Skyfall opens with a silhouette of Daniel Craig. As the actor walks from the shadows and into the light, we see his character slowly take form. He’s suit up and holding a gun. A typical James Bond introduction. Continuing in the Bond tradition is a long chase, this time ending with Bond’s death. Cue in the Skyfall opening theme by Adele. It is, visually, so damn appealing but it also has some dark emotion lurking underneath. Now you know what to expect from the film.
We see that Bond has survived and is living a luxurious life in secrecy. He needs painkillers to cope with a life amiss of purpose and it’s been long since he’s received that shot of adrenaline he’s become a slave to. MI6 is his only way out. His boss, M (Judi Dench), hands him a new assignment. Bond heads to Shanghai, a city that’s inhabited by skyscrapers, decorated in lustre and coloured in neon. The filming locations are great. Not just in Shanghai but throughout the film.
Bardem characterizes Silva with a slightly high-pitched voice, but not too high to caricaturize him. A diabolical nature exists at one end of his character and at yet another end is an anguish he can no longer live with. Silva has an undying rage aroused by an interminable feeling of betrayal that sinks deep and stings his every waking moment. He intends to bring M down and with her he drags along the entire MI6 operation.
M is probably the most powerful character here. Her character isn’t developed much but when she declares “Orphans always make the best recruits,” we see her in a whole new light. She plays the manipulative mother-figure that takes in orphans who have no sense of purpose or security, as if they didn’t matter, and turns that to her advantage. When Silva gets her attention, she punishes and then abandons him. Her character is sickeningly real but none of this pricks her conscience for she strongly believes that she’s fighting for a bigger cause. Silva hates her for what she’s done but loves her too much to be able to actually kill her.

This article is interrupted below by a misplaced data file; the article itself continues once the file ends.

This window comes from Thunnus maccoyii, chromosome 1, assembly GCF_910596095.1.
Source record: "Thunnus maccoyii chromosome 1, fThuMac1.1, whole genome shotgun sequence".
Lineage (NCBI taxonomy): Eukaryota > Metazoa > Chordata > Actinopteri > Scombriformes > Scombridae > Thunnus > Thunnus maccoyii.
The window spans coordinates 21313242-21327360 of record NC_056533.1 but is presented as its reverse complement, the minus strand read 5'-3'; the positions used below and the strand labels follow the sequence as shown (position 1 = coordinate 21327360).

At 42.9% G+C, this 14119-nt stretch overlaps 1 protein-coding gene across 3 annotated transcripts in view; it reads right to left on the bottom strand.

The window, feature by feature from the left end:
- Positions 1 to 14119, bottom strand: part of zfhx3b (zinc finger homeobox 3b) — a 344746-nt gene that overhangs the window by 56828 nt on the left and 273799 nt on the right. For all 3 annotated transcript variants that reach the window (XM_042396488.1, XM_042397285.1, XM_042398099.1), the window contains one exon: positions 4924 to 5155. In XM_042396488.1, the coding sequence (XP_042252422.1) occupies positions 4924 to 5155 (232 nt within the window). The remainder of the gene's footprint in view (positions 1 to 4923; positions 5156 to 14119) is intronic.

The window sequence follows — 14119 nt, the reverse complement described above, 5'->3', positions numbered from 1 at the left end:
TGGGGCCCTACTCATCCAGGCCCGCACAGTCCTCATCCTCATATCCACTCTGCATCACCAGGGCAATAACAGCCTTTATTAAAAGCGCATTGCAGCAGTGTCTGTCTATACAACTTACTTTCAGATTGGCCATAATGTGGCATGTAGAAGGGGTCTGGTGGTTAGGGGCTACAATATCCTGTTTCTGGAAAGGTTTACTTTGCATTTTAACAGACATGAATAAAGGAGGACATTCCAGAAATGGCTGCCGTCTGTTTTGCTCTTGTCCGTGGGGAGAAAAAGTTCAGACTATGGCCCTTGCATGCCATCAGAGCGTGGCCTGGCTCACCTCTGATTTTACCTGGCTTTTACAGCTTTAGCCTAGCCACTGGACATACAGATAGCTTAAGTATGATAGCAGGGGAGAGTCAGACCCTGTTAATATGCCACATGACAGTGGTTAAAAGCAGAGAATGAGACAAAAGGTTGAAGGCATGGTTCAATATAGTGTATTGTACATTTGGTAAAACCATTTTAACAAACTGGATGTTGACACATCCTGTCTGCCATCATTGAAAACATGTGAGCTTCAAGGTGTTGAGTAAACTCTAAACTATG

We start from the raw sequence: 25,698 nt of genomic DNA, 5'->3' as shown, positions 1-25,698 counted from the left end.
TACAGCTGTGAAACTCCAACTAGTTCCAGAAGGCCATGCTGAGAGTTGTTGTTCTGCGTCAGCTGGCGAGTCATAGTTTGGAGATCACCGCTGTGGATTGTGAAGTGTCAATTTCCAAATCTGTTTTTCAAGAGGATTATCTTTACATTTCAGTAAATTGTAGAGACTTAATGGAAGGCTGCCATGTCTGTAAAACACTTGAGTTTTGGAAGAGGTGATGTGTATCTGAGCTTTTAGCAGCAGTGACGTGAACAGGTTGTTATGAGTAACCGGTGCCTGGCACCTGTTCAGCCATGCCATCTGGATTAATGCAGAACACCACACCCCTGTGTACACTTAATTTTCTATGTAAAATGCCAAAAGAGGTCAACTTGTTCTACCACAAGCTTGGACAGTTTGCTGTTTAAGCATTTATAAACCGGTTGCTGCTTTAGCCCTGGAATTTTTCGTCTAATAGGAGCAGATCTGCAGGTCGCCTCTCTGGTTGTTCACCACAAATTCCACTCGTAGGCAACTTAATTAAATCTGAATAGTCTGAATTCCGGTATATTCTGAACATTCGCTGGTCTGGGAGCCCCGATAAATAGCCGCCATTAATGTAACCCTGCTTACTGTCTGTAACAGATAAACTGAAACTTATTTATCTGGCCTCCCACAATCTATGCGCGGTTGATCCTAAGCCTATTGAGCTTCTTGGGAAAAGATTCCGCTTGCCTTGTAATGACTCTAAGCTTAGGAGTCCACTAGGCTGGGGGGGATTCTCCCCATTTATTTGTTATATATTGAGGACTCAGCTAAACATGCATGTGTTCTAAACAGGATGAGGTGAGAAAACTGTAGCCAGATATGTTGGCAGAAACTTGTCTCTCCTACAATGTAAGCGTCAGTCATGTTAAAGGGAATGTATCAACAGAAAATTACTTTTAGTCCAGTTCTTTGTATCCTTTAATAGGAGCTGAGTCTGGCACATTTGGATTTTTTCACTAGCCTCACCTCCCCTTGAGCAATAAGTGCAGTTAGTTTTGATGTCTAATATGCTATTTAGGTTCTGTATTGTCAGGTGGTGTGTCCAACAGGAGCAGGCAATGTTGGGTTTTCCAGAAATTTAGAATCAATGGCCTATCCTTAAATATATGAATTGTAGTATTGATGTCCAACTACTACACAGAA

Silva’s undying rage is matched by Bond’s undying loyalty. Silva’s always a step ahead in this cat-and-mouse game but Bond realizes he needs to think two steps ahead if he wants to outmatch him. Where Silva feels manipulated into making his choices (which M disregards as civilian oversight) Bond feels responsible for the choices he’s made. Both characters have similar forces acting in their lives. But the very forces that weaken Silva make Bond feel stronger. And with Daniel Craig’s features, Bond looks like a big wildcat that can endure it all.
Director Sam Mendes (who debuted with the great American Beauty) capitalizes smartly on Daniel Craig’s physique, going for silhouettes to trace the actor’s solid stature. Another director with a love for testosterone, like Stallone, would’ve unabashedly boasted his actor’s muscles. Skyfall scores satisfactory points for action but it doesn’t quite live up to the benchmark set earlier this year by The BourneLegacy. This is Mendes’ fifth collaboration with Thomas Newman, a composer who can masterfully articulate muted sorrow from merely arranging sounds, but this is Newman’s first attempt at grandiloquence. And once again, he triumphs.
I love how Mendes cuts to the light of day from the dark, fiery atmosphere after the final showdown between Bond and Silva. Bond is standing at the edge of a building like a towering figure. He’s staring at a fluttering British flag. The camera backs away from the flag and Bond slowly makes his way into the scene from the side. It looks as if he’s spreading himself across the screen, conquering it.